- Deviation from a perfect circle is expressed by a property known as eccentricity. An orbit with an eccentricity of 0.0 is circular, whereas orbits with larger and larger eccentricity are more and more elliptical. We can also think of eccentricity values as percentages from 0% to 100%.
- Today’s, Earth's orbital eccentricity is just 1.67%—very close to zero. However, that eccentricity is currently decreasing imperceptibly, making Earth's path more and more circular.
- Jupiter and Saturn tug on Earth, causing its orbit to slowly oscillate from almost a perfect circle (e = 0.0055%) to a slightly more elliptical shape (e = 6.79%) then back to a circle again. This cycle takes 413,000 years to repeat.
- So why is January cold and wintery in the Northern Hemisphere if that’s when we are actually closer to the Sun?
- With its current eccentricity, Earth is 3.4% closer to the Sun in January than in July, and during the perihelion, the Sun appears 3.4% larger from Earth.
- Being 3.2 million miles (5.1 million km) closer to the Sun in January compared to July seems like it should make a large difference on climate.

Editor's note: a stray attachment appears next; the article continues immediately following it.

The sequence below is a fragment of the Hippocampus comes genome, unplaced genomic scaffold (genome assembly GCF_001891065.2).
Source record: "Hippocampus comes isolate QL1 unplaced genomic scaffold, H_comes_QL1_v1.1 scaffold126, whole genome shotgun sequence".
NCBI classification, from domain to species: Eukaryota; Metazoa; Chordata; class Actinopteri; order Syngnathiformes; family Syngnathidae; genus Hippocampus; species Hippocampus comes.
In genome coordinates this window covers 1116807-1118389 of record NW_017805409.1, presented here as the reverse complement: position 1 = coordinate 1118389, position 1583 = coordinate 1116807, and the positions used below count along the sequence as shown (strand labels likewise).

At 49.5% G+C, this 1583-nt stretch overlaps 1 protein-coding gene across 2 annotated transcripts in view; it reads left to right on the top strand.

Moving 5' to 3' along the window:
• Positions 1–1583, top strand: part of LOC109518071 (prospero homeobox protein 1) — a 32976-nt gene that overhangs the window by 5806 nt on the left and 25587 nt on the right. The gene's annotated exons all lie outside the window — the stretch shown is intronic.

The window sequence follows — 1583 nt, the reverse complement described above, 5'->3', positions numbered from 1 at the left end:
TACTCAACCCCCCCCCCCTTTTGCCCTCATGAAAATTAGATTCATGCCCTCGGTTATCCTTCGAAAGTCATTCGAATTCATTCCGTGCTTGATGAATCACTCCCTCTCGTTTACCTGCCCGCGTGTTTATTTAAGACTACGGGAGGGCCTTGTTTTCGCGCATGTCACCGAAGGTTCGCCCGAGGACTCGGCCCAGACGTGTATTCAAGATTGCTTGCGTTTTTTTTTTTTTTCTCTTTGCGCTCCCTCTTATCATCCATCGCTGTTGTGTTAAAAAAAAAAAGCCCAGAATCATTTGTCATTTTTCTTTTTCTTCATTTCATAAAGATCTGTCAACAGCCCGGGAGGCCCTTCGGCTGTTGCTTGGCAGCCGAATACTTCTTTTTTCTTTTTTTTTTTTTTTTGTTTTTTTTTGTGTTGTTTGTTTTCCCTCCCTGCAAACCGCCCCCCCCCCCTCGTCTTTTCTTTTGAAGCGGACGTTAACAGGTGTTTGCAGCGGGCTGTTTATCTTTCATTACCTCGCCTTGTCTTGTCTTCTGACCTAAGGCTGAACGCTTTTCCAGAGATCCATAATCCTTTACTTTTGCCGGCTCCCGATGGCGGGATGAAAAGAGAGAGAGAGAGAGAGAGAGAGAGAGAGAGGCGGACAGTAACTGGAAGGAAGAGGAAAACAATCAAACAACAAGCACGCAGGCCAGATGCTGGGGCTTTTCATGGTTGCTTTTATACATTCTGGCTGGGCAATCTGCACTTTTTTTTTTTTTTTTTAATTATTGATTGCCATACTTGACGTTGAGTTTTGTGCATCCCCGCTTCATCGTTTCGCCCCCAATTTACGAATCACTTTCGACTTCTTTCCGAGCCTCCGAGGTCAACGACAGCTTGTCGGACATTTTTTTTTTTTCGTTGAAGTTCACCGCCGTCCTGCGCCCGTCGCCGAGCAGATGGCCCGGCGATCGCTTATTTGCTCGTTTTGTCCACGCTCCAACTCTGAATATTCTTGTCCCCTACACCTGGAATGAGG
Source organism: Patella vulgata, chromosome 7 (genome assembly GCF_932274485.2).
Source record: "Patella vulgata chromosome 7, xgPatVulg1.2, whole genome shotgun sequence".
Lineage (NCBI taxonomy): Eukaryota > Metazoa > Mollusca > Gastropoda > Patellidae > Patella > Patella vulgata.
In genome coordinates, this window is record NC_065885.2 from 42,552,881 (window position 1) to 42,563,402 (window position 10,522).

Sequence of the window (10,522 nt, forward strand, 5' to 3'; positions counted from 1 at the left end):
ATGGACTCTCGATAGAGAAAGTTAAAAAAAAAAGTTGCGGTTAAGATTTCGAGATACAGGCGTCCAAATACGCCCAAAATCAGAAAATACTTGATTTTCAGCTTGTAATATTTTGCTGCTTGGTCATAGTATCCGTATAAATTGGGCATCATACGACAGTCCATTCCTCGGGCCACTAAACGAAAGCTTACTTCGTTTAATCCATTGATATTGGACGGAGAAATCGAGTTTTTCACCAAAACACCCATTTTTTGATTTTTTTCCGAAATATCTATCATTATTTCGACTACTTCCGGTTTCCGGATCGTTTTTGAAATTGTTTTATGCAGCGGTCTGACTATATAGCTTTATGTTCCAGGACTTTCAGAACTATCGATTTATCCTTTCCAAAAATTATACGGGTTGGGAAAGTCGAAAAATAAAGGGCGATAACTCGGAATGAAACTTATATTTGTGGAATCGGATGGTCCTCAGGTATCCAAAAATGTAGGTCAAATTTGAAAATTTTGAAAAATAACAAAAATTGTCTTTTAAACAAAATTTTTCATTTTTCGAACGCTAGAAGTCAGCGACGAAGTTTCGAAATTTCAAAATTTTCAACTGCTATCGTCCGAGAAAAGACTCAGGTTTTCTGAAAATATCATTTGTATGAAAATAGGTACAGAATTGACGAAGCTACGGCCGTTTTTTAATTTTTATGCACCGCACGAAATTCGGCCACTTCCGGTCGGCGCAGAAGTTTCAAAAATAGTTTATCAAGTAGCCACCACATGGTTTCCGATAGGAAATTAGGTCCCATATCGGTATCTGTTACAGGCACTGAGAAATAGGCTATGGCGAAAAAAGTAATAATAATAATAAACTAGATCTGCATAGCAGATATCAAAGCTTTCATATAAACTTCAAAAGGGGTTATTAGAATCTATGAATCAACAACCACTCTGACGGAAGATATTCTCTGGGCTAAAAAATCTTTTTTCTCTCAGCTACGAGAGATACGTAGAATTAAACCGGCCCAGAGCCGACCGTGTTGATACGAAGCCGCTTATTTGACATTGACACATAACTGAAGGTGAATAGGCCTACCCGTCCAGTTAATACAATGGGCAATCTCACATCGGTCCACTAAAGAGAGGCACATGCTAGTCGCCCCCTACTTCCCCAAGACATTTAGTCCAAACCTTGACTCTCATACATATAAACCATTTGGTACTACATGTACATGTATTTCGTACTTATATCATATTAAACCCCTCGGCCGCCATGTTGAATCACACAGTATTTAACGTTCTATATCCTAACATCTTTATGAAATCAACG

- But because Earth’s orbit is so close to circular, its eccentricity doesn’t have much impact on surface temperatures—incoming solar irradiation only increases by 6.8% during the perihelion.
- Earth’s added closeness to the Sun during Northern Hemisphere winters may make the season’s cold weather slightly milder. But the effect of that slight increase in irradiation pales in comparison with the impact of the 23.5-degree tilt of Earth’s rotational axis. It’s the tilt of the Earth’s axis that affects our seasons.
- Six months later, the heat of northern summers may be tempered somewhat because they occur during the aphelion when the sun is most distant from Earth.
- Why then aren’t summers in the Southern Hemisphere unbearably hot, if the Earth’s southern end is tilted toward the Sun at the same time we are closest to the Sun’s heat?
- The Southern Hemisphere has a smaller amount of landmass, so much of the Sun’s added intensity during this time is absorbed by the large southern oceans.
- Six months later, the combined effect of the decrease in solar irradiation and the arrival of winter is buffered by these same vast oceans, which carry heat.
- Today, we can’t really detect the impact of the apsides on Earth thanks to the buffering effect of the oceans in the Southern Hemisphere and the cancelling out effect of the opposing seasons in the Northern Hemisphere.
- But in ~10,000 years, perihelion will occur during Northern Hemisphere summers, increasing insolation by 6.8% during the already hottest time of the year. This will happen because of the wobble of Earth’s axis known as precession.